GENIRE-L ArchivesArchiver > GENIRE > 2010-02 > 1267134945
From: Maureen Brady <>
Subject: Re: Walsh -- O'Hart's Irish Pedigrees
Date: Thu, 25 Feb 2010 23:55:45 +0200
Don't take anything you find in "O'Hart's Irish Pedigrees" for the gospel
truth unless you can find documentary evidence to back it up. I have a 1923
copy of Vol I of a limited American edition in two volumes, and the man's
real purpose was to prove that the Irish descended directly in 46
generations from the biblical Adam to King Milesius. Modern genetics has put
a decided stop to that kind of fantasising!
O'Hart based a lot of his research on "The Annals of the Four Masters",
which most genuine scholars today would recognise as mythopoetic folk
history -- much like the genealogies in the Old Testament, or the extant
griot traditions in Africa -- which often contains a few grains of truth,
but cannot be relied upon in the modern scientific sense. O'Hart is a fine
example of the obsessive, fanatical Victorian imagination. I have yet to
discover where he found his more recent data, as he gives almost no source
information, though I suspect he must have spent his life (the Pedigrees was
first published in 1875 and went into four editions; his final preface is
dated 1887; and he died in 1902) trawling through contemporary newspapers
and directories, and perhaps visiting graveyards. He also clearly favoured
the Anglo-Irish aristocracy (mind you, they were the most likely types to be
mentioned in the BMD columns of the newspapers of his day).
I'm not saying O'Hart can't be useful, as long as you regard entries like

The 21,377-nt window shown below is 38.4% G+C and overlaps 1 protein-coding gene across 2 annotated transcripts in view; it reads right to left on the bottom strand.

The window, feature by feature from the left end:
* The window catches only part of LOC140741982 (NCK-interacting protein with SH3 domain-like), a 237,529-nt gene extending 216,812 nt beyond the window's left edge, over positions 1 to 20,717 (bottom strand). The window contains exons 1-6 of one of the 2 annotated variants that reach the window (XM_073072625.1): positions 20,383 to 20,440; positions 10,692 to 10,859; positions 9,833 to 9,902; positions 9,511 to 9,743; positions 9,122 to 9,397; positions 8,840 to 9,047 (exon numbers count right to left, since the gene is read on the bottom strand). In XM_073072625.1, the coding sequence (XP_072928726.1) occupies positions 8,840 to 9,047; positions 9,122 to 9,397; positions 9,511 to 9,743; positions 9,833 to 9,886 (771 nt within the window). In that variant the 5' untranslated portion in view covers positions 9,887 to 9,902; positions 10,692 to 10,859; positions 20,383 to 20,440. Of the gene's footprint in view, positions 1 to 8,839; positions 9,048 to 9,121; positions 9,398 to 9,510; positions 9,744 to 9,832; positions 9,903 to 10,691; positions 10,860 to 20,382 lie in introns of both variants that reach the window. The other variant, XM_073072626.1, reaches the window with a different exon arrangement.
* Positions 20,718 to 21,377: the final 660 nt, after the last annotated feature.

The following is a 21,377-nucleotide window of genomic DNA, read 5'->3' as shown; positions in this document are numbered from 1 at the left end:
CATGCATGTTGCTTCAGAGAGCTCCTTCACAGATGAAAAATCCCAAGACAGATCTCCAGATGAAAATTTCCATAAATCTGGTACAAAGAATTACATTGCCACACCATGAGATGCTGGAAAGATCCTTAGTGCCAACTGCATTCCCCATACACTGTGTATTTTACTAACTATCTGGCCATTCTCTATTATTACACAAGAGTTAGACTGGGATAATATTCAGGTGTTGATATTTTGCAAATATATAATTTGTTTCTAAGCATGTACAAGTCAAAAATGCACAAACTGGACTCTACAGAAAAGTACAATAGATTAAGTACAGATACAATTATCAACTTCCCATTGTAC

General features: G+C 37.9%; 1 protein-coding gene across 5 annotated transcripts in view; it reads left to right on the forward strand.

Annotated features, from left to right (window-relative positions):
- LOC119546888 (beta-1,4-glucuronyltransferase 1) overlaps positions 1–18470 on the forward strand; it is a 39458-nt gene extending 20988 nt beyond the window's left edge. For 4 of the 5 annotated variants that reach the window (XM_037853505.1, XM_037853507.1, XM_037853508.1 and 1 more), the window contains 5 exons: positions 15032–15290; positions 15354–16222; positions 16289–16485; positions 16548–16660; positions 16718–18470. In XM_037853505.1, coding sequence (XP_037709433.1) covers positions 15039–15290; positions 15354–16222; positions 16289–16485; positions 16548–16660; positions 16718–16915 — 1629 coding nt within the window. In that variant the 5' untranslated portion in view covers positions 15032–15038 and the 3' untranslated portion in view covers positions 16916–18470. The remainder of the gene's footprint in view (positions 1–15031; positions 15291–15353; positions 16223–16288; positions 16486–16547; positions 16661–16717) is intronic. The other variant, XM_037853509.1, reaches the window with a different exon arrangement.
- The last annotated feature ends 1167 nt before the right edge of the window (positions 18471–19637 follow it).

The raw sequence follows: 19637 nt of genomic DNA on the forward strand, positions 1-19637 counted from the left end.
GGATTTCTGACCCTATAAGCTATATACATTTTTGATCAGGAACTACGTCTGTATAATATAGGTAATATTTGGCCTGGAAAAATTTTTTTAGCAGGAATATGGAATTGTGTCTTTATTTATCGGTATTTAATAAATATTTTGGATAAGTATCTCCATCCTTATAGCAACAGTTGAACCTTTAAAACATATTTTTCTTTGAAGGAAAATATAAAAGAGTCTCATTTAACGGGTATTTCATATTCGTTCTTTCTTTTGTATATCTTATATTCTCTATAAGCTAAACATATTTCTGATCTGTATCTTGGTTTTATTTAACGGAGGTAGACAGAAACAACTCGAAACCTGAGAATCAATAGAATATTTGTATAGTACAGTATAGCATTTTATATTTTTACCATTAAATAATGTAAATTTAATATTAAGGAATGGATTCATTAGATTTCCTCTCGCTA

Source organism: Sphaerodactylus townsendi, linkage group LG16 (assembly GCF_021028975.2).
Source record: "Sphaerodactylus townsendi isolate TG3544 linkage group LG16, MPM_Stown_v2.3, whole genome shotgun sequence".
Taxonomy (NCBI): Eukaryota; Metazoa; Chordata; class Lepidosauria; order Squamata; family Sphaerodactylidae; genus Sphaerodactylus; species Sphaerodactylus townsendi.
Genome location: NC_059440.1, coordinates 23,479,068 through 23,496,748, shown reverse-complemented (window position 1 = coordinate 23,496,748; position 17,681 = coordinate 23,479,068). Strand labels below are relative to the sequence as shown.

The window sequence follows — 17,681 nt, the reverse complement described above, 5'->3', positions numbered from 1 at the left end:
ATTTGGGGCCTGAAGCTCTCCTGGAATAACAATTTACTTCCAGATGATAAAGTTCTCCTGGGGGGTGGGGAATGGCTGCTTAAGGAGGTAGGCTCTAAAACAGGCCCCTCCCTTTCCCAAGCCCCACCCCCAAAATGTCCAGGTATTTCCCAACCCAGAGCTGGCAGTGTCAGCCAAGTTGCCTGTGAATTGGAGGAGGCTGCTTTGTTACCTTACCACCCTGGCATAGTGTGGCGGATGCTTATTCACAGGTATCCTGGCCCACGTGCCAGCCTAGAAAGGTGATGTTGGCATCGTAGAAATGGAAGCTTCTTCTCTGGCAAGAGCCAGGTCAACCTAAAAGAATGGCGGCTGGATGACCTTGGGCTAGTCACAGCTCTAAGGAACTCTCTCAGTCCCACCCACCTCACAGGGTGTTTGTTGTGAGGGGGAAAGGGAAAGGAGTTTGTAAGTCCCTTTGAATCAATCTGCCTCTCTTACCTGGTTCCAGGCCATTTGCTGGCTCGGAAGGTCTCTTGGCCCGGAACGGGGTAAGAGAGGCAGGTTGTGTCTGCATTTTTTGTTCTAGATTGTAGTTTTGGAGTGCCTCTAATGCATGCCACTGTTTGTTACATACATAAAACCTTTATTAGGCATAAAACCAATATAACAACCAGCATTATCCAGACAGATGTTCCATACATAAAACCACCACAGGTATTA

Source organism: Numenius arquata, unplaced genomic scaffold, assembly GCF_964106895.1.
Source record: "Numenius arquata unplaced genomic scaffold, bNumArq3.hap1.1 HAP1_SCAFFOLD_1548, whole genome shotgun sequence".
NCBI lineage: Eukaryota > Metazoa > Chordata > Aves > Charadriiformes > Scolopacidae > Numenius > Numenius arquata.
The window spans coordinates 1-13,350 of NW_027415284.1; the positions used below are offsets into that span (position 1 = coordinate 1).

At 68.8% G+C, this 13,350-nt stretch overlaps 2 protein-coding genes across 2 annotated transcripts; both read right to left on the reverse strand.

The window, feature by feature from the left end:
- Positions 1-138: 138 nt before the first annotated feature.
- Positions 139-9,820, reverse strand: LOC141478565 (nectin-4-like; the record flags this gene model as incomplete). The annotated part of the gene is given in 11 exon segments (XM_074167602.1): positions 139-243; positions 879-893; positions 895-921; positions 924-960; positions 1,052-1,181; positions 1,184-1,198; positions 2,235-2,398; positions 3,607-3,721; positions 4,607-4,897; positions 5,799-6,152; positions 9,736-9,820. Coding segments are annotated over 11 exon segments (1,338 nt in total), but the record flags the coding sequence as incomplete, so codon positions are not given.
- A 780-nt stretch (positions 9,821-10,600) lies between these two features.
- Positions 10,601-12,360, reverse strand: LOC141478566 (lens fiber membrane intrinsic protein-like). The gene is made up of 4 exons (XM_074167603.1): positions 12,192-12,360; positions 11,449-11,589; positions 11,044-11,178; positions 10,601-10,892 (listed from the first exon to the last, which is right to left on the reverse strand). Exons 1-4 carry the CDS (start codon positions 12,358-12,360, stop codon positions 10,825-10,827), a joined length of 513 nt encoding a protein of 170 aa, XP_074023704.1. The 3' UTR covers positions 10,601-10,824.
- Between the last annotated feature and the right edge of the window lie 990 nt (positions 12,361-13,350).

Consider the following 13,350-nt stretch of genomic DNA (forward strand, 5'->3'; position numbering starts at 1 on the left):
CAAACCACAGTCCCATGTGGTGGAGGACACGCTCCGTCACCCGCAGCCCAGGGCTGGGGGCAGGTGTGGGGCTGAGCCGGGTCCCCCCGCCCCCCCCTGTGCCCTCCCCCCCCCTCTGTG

the one below as mere starting points towards finding more corroborative
On Thu, Feb 25, 2010 at 1:13 PM, Alison Kilpatrick <
> Alison Kilpatrick wrote:
> Found the following item on Google Books:
> Title: Irish pedigrees, or, The origin and stem of the Irish nation
> Author: John O'Hart
> Publisher: M.H. Gill & Son, Dublin (1881)
> "... Jane, the elder dau. of James Cane, of Inchicore, m. Andrew Walsh,
> of Oatlands, co. Meath, and had three sons and a dau. The sons were 1.
> William-Jeremy Walsh, who left no issue. 2. James Walsh, m. and had
> three sons and three daus. The sons were: 1. William-Henry Walsh, living
> unm. in 1879. 2. John Walsh, living unm. in 1879. 3. Henry Walsh, living
> in 1879; had one son and three daus. The son is: 1. James Walsh, of
> Clifton, England, living in 1879. 3. Henry-Thomas Walsh, the third son
> of Jane and Andrew Walsh, of Oatlands, co. Meath, left no issue. ..."
> p. 336
> For clarity, according to the extract given above, the sons of Andrew
> Walsh and Jane née Cane were 1. William-Jeremy Walsh, who left no issue.
> 2. James Walsh, m. and had three sons and three daus. [...] 3.
> Henry-Thomas Walsh, the third son of Jane and Andrew Walsh, of Oatlands,
> co. Meath, left no issue.
> Perhaps (2) James Walsh is your man??
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